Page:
"Hey, That's No Way To Say Goodbye" - The Decemberists
It's been a gorgeous fall weekend here, but I've spent the bulk of it inside trying to bleed out a brief. I'm totally aggravated with myself for procrastinating and struggling. I'm way too old for both things. So I'm afraid I've barely glanced at the newspapers and, amazingly enough, have bascially not been online for the entire weekend.
- I did want to comment on this piece by Kate Bolick in the Atlantic that was getting a fair amount of play in the blogs the other day. It's a rambling affair, a muddle really, discussing both the fact that Bolick is single at the age of 39 and the growth in the percentage of unmarried adults in the U.S. generally. Bolick palpably laments having broken up with someone at the age of 28 for no real reason that she can recall, an act for which she seems to blame feminism. Indeed, the entire piece seems like yet another in a series of attacks on feminism for having given women too many choices. A couple of things jumped out at me -- first, Bolick takes her own personal situation and conflates it with the circumstances of a lot of other women who do not strike me as similarly situated. Second, she doesn't seem to understand that the kind of personal decision she made in her twenties about marrying someone is not unique to women -- many of us had serious relationships at that age that ended for the same kinds of reasons, the difficulty of saying "yes, this is the one." Believe it or not, this is a profound thing for men too. And finally, it drives me nuts when people write as though the one night stand originated in the 1990s (or later). Here's Bolick: "The early 1990s witnessed the dawn of “hookup culture” at universities, as colleges stopped acting in loco parentis, and undergraduates, heady with freedom, started throwing themselves into a frenzy of one-night stands." No, no, no, a thousand fucking times, no! As someone who started college in 1978, married to someone who started college in 1976, I can assure Bolick that universities were not acting "in loco parents" during the Ford and Carter years. The 18-year old drinking age was in effect in many places, one could walk down the street in many major American cities and smoke pot without fear, quaaludes were abundant, soon to be followed by cocaine, and AIDS was unknown. A good time was had by many. And strangely enough, many of us also got married later on.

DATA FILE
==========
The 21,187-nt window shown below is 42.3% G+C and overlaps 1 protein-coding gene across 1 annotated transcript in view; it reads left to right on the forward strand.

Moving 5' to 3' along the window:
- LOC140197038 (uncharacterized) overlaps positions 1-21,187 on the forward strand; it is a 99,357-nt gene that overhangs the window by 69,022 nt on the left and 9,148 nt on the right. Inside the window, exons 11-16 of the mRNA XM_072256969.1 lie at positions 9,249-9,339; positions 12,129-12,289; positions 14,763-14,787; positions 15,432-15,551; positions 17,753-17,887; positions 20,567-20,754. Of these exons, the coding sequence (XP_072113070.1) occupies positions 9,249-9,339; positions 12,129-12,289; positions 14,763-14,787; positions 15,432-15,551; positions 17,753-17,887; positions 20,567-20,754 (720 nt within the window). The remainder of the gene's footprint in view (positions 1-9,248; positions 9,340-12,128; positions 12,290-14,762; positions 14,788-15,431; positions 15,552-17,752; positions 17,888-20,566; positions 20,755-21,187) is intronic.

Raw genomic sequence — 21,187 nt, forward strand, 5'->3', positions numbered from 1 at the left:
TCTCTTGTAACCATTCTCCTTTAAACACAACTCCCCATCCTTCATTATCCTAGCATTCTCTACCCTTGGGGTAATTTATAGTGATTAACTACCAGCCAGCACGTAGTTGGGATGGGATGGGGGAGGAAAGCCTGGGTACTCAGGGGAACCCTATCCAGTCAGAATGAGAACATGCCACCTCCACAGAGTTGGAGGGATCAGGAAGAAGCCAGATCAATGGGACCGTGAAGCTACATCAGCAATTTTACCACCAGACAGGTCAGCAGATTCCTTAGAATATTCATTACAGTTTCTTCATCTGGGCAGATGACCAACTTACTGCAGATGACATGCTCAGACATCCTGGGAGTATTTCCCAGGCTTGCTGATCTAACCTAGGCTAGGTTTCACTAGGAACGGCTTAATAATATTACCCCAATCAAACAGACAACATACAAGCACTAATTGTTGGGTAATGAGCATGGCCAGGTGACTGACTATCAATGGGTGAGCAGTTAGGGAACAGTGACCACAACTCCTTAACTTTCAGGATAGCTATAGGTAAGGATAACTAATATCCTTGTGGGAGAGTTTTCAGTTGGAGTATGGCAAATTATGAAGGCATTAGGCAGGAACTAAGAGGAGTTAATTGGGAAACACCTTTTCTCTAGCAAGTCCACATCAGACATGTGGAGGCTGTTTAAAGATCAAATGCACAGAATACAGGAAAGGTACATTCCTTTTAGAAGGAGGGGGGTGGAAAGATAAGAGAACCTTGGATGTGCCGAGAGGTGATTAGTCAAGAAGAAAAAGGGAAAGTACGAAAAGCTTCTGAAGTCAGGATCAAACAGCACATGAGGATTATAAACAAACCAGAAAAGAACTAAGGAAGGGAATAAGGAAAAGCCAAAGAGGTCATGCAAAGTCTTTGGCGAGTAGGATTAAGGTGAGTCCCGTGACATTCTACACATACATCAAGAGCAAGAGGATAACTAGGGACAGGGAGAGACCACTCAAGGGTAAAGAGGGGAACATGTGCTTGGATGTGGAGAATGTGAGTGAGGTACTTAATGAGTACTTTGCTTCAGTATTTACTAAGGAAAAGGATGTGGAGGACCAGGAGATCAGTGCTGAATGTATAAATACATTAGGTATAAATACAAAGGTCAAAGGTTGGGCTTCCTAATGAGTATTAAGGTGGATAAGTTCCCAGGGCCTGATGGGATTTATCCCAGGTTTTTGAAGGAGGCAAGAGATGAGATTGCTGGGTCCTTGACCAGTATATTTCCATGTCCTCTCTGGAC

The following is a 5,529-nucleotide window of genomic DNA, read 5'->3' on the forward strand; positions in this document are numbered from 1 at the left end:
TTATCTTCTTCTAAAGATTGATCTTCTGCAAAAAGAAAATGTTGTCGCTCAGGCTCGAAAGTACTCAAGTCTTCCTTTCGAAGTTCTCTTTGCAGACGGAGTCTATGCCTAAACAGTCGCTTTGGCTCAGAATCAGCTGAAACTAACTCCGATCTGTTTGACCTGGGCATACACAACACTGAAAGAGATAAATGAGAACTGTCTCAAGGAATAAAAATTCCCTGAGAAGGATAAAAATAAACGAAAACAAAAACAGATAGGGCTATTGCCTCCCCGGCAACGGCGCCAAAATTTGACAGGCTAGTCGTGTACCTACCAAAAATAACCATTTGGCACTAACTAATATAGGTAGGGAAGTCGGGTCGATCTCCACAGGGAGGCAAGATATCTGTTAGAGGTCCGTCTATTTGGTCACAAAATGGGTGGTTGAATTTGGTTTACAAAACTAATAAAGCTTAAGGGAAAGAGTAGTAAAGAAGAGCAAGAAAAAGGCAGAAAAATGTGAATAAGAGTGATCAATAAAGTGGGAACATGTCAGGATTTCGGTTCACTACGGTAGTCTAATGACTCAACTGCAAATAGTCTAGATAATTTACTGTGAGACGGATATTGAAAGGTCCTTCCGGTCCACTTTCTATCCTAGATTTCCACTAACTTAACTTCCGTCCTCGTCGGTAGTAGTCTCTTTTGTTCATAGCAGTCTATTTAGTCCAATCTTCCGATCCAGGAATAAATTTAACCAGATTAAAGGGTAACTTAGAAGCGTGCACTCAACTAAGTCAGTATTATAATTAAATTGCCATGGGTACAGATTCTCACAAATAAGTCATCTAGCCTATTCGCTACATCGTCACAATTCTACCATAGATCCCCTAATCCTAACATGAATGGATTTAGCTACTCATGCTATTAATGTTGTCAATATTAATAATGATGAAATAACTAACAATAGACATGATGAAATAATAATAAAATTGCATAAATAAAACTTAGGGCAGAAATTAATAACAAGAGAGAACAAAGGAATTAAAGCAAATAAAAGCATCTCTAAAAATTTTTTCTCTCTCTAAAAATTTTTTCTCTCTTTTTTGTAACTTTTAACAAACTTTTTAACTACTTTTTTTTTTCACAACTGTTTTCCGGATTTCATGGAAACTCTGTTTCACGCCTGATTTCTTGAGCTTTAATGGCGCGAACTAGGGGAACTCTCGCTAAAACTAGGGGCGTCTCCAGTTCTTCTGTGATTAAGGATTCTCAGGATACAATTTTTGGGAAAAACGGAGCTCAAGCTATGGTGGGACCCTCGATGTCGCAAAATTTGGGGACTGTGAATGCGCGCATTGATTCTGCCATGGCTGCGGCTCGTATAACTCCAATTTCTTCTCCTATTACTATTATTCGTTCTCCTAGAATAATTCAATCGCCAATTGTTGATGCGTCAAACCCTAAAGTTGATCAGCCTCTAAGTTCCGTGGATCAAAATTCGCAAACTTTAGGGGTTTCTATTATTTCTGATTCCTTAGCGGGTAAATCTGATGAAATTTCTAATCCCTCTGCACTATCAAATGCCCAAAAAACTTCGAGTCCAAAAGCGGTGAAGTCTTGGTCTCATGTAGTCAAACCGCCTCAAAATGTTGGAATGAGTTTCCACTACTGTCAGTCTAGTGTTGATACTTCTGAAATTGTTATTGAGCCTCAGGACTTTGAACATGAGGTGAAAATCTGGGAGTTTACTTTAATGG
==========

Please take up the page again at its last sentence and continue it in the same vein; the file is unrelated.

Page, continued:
(One of the things that surprised me in taking my son on college tours last year was the degree to which colleges actually seem to be involved in the lives of students now. When I was in school, it was pretty much sink or swim time -- our parents didn't email revised papers to us and our professors really didn't give a shit if we came to class or not.)
I find these kinds of articles lamentable. The freedom to make decisions, even ones that we subsequently find regrettable, is the hallmark of a genuinely adult existence. Women have fought fiercely for this autonomy -- when smart successful women like Bolick indulge in this kind of public self pity and attempt to imbue it with broader cultural significance, it just plays into the hands of the many who would prefer a return to a Victorian world. I liked Amanda's take on it.
What's grabbing your attention?